Wednesday, May 03, 2017

How hard was it to write the Bible?

Whitaker argues that 2 Maccabees cannot be divinely inspired because the author speaks of “the labour of making this epitome as troublesome, and full of toil and difficulty, 2 Macc. 11 But nothing is so difficult as to give any trouble to the Holy Spirit” (Disputation on Holy Scripture, p102).

Whitaker concedes that we may distinguish the prophetic mode of inspiration whereby “the prophets had no other trouble than that of dictating or writing, since God inspired them with a knowledge of all that they were to write or dictate” (p102) but that “those [such as Luke] who published histories used diligence and industry: for the Holy Spirit does not make men lazy, or slothful, or neglectful. So Luke thoroughly investigated…. But I absolutely deny that this writing was troublesome or difficult to Luke, because nothing can be troublesome to the Holy Spirit…. “The Holy Ghost,” as Ambrose says, “knows nothing of slow effects.” [Vide supra, p38]” (p102)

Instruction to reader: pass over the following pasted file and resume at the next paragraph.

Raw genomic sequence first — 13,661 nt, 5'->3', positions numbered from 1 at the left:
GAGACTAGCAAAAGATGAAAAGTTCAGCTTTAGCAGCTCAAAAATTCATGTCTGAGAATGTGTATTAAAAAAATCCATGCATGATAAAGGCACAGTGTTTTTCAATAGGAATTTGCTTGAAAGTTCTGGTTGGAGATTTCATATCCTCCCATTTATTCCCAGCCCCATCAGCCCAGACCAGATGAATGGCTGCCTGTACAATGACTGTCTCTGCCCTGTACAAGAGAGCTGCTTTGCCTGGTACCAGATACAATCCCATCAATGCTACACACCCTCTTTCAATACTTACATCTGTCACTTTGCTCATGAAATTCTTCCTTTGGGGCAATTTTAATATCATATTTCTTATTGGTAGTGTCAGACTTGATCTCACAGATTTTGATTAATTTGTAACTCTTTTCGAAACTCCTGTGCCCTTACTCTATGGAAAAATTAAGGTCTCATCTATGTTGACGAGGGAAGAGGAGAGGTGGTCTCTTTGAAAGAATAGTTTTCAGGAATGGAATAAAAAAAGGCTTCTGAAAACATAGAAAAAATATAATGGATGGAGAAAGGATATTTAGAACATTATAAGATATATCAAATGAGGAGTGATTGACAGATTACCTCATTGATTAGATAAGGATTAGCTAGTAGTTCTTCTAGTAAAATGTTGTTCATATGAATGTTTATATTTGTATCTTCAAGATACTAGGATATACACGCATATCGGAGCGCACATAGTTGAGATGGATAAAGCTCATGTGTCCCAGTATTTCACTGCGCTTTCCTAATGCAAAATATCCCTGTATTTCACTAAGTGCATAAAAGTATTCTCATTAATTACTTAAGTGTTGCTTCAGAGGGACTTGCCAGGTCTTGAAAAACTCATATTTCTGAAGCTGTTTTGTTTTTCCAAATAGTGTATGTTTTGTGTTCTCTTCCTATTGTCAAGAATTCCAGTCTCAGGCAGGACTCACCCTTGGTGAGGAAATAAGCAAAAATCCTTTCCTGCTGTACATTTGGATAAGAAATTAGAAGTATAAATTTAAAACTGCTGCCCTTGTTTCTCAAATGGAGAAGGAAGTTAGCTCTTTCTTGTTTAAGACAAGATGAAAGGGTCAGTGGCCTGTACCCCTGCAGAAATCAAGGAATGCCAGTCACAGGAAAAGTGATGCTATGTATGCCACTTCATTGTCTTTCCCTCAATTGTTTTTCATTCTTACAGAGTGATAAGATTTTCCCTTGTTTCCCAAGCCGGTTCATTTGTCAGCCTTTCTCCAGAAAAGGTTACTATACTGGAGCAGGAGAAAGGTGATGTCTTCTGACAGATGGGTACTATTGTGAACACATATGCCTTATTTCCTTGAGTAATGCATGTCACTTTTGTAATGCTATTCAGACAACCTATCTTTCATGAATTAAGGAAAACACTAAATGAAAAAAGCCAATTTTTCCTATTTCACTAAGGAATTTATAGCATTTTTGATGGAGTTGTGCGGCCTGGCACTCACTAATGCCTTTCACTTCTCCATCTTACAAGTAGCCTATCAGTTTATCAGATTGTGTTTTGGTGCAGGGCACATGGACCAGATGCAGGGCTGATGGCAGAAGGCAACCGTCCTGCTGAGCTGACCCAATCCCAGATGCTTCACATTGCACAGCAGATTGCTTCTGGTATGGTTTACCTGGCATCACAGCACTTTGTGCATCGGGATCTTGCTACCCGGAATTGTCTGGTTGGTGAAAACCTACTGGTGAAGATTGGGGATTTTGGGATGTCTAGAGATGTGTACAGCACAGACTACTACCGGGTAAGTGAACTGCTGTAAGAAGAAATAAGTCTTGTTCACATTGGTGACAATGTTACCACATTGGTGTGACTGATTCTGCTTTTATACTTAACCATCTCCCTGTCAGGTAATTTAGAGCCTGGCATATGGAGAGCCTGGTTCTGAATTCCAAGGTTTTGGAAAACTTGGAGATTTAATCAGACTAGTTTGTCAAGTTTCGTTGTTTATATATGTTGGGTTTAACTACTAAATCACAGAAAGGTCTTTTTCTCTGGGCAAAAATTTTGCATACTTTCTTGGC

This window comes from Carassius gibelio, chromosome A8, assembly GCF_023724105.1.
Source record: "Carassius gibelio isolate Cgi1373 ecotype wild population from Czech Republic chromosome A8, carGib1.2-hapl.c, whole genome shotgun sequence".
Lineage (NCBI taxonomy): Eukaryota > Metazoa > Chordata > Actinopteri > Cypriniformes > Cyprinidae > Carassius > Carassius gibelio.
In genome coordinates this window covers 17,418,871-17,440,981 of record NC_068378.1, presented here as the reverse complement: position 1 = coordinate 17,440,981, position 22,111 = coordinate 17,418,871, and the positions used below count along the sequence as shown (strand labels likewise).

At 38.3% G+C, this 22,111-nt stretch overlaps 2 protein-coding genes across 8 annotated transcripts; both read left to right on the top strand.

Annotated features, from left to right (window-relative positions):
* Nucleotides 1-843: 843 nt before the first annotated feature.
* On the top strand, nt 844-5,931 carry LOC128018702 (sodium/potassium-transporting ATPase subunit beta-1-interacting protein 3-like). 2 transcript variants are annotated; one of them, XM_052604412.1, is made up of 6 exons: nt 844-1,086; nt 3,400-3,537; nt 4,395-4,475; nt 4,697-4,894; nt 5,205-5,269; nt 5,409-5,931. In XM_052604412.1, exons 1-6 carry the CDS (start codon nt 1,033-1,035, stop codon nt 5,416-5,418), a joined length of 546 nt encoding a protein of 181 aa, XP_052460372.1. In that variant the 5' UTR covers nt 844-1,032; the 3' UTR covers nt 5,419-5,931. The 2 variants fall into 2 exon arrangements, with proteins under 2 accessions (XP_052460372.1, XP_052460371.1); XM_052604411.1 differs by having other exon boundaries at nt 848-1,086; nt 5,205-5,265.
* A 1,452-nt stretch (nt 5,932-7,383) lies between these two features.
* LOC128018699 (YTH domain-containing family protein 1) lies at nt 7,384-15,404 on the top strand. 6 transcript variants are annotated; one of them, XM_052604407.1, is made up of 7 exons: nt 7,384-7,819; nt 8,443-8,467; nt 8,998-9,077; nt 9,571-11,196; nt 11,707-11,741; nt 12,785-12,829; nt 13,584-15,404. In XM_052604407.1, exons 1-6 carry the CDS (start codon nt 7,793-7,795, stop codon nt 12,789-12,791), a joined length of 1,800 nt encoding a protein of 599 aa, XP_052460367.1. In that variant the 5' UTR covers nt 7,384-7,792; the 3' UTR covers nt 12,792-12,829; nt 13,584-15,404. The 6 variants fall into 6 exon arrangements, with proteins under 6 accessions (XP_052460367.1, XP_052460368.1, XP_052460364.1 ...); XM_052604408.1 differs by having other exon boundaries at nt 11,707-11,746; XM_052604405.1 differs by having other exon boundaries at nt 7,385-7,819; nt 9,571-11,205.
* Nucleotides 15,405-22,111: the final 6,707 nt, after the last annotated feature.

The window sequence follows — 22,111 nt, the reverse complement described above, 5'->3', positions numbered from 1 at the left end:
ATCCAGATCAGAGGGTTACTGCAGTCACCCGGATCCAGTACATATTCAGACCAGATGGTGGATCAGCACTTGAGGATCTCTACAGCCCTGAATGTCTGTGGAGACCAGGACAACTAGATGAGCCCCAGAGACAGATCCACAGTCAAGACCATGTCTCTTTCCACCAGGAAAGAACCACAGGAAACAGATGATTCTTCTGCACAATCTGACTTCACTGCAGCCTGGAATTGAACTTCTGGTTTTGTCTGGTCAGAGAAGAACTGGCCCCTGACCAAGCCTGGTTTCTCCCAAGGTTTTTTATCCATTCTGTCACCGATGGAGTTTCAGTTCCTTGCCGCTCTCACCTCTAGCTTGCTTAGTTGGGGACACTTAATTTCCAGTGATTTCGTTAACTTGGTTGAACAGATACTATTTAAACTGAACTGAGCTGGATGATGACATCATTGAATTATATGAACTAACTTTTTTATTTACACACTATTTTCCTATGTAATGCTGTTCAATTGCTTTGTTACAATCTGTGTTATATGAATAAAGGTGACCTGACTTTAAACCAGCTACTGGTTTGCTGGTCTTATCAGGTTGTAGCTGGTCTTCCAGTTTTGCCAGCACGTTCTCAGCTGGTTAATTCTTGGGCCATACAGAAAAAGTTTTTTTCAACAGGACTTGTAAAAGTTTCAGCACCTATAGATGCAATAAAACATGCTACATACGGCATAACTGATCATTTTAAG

This argument seems quite unconvincing to me. Of course nothing is hard to God but we simply do not know how inspired writing felt to Luke as he wrote and whether he could tell the difference between penning Acts and jotting down his shopping list. I can see no reason to think that inspired writing should come especially easily. The Holy Spirit is perfectly able to work with or without human trouble, toil and difficulty as he chooses. In fact, we know from Scripture that it is sometimes as we struggle that the Spirit works in and through us.

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